You should teach your children to have respect for others. As Matthew 7:12 tells us, “Treat others as you would want them to treat you.” This quote has transcended the Bible and is basic wisdom that even non-Christian parents and teachers will pass along to children.

Your child cannot control another person’s behavior, but by being respectful, they’re ensuring that they’re treating that person as best they can. Others will appreciate that respect, both in school and elsewhere.

You also want to teach your children the Christian value of compassion. “The Lord is gracious and compassionate, slow in anger and rich in love. The Lord is good to all; he has compassion on all he has made,” states Psalm 145:8-9. 

Compassion in everyday life is kindness towards others. It’s reserving one’s temper and prioritizing treating someone well. It’s not always easy for children to be compassionate, but as they get older, they’ll realize its value more and more. 

Love is another great Christian value your children should get to understand. As 1 Corinthians 16:14 mentions, “Let all that you do be done in love.”

Keep in mind that love to a child is only familial or based around friendship, not really romantic love. Yet when the day comes when your child is mature enough to pursue romantic love, following that Corinthians Bible quote will make them a fantastic partner. 

4.Build Your Family’s Relationship With God At Home 

Don’t stop at attending church as a family. Invite God into your life and into your home every day in ways both big and small. Your family can pray together each night before eating dinner or perhaps before bedtime, maybe even both. 

Depending on the age of your children, they may not know what to pray for as they first begin the habit. You should be clear that you’re praying for them and your spouse or partner so they may do the same. Tell them to pray for others in their lives as well. 

You can also participate in family devotions at home. During family devotions, you can read your favorite Bible quotes and then discuss them. This is a great way to bond through religion.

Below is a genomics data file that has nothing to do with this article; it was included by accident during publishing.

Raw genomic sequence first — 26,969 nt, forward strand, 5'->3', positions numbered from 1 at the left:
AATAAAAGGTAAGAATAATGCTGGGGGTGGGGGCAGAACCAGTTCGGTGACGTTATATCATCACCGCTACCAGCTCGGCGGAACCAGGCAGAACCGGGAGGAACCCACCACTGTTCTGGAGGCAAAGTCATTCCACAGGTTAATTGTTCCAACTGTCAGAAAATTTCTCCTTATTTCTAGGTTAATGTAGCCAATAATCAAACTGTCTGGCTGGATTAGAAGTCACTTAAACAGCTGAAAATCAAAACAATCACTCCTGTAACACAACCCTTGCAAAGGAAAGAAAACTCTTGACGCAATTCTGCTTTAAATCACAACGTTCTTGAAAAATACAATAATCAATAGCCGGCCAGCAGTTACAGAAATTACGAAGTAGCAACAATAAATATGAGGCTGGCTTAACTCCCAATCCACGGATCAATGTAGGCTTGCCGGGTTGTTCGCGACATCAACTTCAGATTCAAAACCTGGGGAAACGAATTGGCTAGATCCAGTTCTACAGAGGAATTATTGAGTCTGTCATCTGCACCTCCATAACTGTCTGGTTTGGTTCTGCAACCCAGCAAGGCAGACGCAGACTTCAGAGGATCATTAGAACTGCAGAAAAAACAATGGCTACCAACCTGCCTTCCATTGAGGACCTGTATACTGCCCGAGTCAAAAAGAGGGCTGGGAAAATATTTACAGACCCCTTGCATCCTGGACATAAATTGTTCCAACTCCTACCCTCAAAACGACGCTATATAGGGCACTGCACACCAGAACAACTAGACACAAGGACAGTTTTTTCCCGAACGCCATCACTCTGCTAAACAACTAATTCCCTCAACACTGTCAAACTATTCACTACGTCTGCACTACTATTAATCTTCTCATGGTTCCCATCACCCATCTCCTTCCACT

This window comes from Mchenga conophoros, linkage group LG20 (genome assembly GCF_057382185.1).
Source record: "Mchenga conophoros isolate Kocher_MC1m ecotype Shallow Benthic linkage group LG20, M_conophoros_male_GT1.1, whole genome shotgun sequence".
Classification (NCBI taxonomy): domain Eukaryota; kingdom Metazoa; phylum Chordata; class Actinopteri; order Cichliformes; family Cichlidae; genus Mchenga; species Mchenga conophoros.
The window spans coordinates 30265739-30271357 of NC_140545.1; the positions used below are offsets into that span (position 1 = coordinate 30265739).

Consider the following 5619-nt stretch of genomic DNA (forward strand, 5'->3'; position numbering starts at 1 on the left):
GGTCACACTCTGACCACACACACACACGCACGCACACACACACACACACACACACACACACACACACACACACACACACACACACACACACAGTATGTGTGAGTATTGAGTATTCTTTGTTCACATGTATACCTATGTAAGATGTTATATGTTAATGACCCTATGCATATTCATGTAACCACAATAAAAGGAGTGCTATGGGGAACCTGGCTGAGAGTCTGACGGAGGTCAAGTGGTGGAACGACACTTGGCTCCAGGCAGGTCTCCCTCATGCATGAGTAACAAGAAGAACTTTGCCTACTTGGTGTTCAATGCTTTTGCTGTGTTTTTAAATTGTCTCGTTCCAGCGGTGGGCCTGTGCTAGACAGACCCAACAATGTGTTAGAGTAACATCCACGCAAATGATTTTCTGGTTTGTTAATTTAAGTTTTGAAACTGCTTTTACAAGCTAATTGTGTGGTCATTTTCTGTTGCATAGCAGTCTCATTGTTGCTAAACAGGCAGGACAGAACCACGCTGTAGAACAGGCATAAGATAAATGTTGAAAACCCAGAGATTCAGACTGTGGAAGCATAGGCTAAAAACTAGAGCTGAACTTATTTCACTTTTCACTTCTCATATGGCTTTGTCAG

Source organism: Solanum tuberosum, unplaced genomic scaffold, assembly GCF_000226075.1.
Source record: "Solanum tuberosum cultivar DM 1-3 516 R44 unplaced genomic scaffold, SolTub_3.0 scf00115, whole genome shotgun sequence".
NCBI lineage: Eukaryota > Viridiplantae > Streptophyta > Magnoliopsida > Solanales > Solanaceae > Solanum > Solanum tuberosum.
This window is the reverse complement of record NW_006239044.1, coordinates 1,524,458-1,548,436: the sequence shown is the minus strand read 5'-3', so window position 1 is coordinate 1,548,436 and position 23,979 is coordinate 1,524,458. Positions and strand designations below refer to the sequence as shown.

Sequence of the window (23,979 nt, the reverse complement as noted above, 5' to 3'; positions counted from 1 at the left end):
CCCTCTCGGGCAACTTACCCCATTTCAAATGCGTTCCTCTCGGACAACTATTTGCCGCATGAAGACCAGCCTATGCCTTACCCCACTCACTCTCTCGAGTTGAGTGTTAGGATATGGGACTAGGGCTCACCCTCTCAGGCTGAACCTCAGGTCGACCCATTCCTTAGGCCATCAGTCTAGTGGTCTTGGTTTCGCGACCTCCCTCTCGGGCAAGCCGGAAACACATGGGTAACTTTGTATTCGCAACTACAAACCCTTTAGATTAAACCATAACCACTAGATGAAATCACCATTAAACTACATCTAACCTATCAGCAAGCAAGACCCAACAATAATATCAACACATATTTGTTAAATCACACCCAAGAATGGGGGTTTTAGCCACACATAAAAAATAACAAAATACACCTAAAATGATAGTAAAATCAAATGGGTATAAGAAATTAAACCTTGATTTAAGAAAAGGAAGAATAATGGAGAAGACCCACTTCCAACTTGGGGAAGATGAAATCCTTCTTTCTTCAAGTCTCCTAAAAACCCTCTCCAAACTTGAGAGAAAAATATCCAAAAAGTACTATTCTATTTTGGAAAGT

In Deuteronomy 6:6-9, God said to the Israelites the following: “These commandments that I give you today are to be on your hearts. Impress them on your children.

Talk about them when you sit at home and when you walk along the road, when you lie down and when you get up. Tie them as symbols on your hands and bind them on your foreheads. Write them on the doorframes of your houses and on your gates.”

Scheduling family devotion can admittedly be tough at times. Children today have more commitments than ever both inside the classroom and outside of it. Yet whether you make the time for family devotion in the evenings or on the weekends, it should be done.

Remind your children how important family devotion is. Tell them to turn their smartphones off until you’re finished. Limit other distractions as well so your children can get the full benefit of these religious lessons.  

5.Have Christian Role Models In Your Child’s Life

Are you worried that your child might make friends with nefarious characters when they’re at school? While you can’t prevent that entirely, you can reduce its likelihood by introducing more godly role models into their life at an early age.

From Christian family members to neighbors, church members, and others in your community, these people can all play a major role in the lives your children. You might enroll the kids in Bible camp over the summer so they can meet others their age who are also of the same faith. 

Yes, your children will meet non-Christians in school, and chances are, they will befriend these people. Yet if they grew up surrounded by a loving Christian support system, they should be able to choose positive influences in their own life. They’re honoring God by honoring their heart and avoiding ungodly influences.